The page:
Swami Amarananda: If persons of the same sex fall in love, and that is banned, you are trying to ban a sentiment, and that is immoral. If you look at marriage itself in Hinduism, you will find that many types of marriages have been mentioned. But it is evident that there are some kinds of marriages which are tolerated--there is no approbation, but they are tolerated. The Manu Samhita definition of dharma includes a whole system of marriage that was conceived for the benefit of society. There are much bigger issues coming up in the future--bigger than this--for example, new methods of procreation, even cloning. The modern leaders of all religions must go to the foundation of ethics and do only those things whereby the welfare of society is guaranteed, stabilized; otherwise everyone will suffer. Everything should be judged from that angle. If gay couples give positive input to society--raise children to be contributing, ethically minded citizens--then it should be tolerated. As with men and women, loyalty to one partner is important.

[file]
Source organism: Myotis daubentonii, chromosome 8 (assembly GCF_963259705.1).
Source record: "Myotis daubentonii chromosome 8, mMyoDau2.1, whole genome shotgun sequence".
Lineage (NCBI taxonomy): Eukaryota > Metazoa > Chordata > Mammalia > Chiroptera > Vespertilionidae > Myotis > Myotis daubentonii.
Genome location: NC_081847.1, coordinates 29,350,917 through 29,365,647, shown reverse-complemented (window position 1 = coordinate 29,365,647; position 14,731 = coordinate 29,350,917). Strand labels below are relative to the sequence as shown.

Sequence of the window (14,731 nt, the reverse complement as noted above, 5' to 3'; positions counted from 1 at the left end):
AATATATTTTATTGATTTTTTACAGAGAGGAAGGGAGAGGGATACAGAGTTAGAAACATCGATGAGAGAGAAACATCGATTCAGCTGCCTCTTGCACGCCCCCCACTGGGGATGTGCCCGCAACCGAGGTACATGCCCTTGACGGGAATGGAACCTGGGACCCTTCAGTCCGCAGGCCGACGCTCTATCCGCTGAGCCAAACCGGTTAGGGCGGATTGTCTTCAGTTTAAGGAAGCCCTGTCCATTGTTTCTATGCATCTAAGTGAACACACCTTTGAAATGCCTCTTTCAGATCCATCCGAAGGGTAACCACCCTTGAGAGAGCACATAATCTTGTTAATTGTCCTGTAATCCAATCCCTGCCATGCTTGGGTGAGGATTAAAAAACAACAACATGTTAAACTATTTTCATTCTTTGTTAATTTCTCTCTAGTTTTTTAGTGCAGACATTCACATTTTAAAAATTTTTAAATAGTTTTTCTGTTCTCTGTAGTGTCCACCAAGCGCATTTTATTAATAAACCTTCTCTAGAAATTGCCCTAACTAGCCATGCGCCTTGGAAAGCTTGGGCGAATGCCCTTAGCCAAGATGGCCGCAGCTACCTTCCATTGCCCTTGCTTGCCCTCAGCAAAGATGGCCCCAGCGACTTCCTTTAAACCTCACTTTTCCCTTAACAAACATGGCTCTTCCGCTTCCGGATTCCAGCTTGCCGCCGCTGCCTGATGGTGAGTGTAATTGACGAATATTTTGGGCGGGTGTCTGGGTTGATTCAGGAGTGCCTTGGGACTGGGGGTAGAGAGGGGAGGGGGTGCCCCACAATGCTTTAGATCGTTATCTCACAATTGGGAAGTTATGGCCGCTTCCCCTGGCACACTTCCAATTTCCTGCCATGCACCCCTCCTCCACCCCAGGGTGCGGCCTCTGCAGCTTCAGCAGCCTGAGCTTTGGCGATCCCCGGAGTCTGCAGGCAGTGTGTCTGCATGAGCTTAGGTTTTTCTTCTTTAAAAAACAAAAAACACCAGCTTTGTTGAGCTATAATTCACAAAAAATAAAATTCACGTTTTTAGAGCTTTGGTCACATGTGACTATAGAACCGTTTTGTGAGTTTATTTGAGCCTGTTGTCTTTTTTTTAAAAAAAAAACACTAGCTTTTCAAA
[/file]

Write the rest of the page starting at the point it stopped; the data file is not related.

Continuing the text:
Swami Atmapriyananda: I would answer from Swami Vivekananda's own words in which he says that a religion should not meddle in social matters at all. Social matters come up because of the dynamics of society. Religion shouldn't get directly involved in the "yes" or "no" because there is going to be change again. These are societal things which continuously keep changing, like politics. That's why Vivekananda forbade Ramakrishna Mission from getting into politics at all, because it is continuously changing. There is no end to it. So, in that sense, religion should not pronounce anything definite about this, but certain regulated principles of dharma based on the smriti shastras should be followed. I don't know exactly whether this is discussed in the smriti shastras, but Vivekananda said smriti shastra continues to be rewritten. Certain principles have come down over years of experimentation. Perhaps they said this kind of a tendency has to be regulated and sublimated. Thus, one good answer could be the principle of sublimation: you sublimate your instinct, take it to that higher channel from where you will be able to decide what is right and what is wrong.